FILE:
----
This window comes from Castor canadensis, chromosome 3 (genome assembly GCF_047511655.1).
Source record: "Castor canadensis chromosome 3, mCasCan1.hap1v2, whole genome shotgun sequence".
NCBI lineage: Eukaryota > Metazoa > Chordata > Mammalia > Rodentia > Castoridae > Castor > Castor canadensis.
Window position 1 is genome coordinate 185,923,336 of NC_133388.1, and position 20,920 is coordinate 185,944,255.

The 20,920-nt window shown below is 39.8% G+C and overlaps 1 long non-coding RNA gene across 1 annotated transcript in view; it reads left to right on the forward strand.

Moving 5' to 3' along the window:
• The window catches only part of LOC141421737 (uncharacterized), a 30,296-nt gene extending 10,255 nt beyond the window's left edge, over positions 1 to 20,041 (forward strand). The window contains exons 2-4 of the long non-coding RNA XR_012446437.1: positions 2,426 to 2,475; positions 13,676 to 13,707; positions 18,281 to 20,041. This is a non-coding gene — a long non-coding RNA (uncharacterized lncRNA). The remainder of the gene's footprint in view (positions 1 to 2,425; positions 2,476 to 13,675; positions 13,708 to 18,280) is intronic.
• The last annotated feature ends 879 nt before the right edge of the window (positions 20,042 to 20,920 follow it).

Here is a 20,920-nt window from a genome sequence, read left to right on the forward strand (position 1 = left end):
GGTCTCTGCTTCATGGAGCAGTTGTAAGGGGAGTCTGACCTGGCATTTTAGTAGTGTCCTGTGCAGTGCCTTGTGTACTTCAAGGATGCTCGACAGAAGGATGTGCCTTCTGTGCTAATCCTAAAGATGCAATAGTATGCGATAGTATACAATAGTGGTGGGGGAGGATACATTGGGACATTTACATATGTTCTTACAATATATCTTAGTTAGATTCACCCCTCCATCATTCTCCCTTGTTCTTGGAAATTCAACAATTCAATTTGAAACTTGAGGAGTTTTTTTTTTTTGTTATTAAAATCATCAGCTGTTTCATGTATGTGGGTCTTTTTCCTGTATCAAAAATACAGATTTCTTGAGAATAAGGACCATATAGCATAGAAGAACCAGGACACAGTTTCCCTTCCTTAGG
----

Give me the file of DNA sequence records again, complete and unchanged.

This window comes from Castor canadensis, chromosome 3 (genome assembly GCF_047511655.1).
Source record: "Castor canadensis chromosome 3, mCasCan1.hap1v2, whole genome shotgun sequence".
NCBI lineage: Eukaryota > Metazoa > Chordata > Mammalia > Rodentia > Castoridae > Castor > Castor canadensis.
Window position 1 is genome coordinate 185,923,336 of NC_133388.1, and position 20,920 is coordinate 185,944,255.

The 20,920-nt window shown below is 39.8% G+C and overlaps 1 long non-coding RNA gene across 1 annotated transcript in view; it reads left to right on the forward strand.

Moving 5' to 3' along the window:
• The window catches only part of LOC141421737 (uncharacterized), a 30,296-nt gene extending 10,255 nt beyond the window's left edge, over positions 1 to 20,041 (forward strand). The window contains exons 2-4 of the long non-coding RNA XR_012446437.1: positions 2,426 to 2,475; positions 13,676 to 13,707; positions 18,281 to 20,041. This is a non-coding gene — a long non-coding RNA (uncharacterized lncRNA). The remainder of the gene's footprint in view (positions 1 to 2,425; positions 2,476 to 13,675; positions 13,708 to 18,280) is intronic.
• The last annotated feature ends 879 nt before the right edge of the window (positions 20,042 to 20,920 follow it).

Here is a 20,920-nt window from a genome sequence, read left to right on the forward strand (position 1 = left end):
GGTCTCTGCTTCATGGAGCAGTTGTAAGGGGAGTCTGACCTGGCATTTTAGTAGTGTCCTGTGCAGTGCCTTGTGTACTTCAAGGATGCTCGACAGAAGGATGTGCCTTCTGTGCTAATCCTAAAGATGCAATAGTATGCGATAGTATACAATAGTGGTGGGGGAGGATACATTGGGACATTTACATATGTTCTTACAATATATCTTAGTTAGATTCACCCCTCCATCATTCTCCCTTGTTCTTGGAAATTCAACAATTCAATTTGAAACTTGAGGAGTTTTTTTTTTTTGTTATTAAAATCATCAGCTGTTTCATGTATGTGGGTCTTTTTCCTGTATCAAAAATACAGATTTCTTGAGAATAAGGACCATATAGCATAGAAGAACCAGGACACAGTTTCCCTTCCTTAGG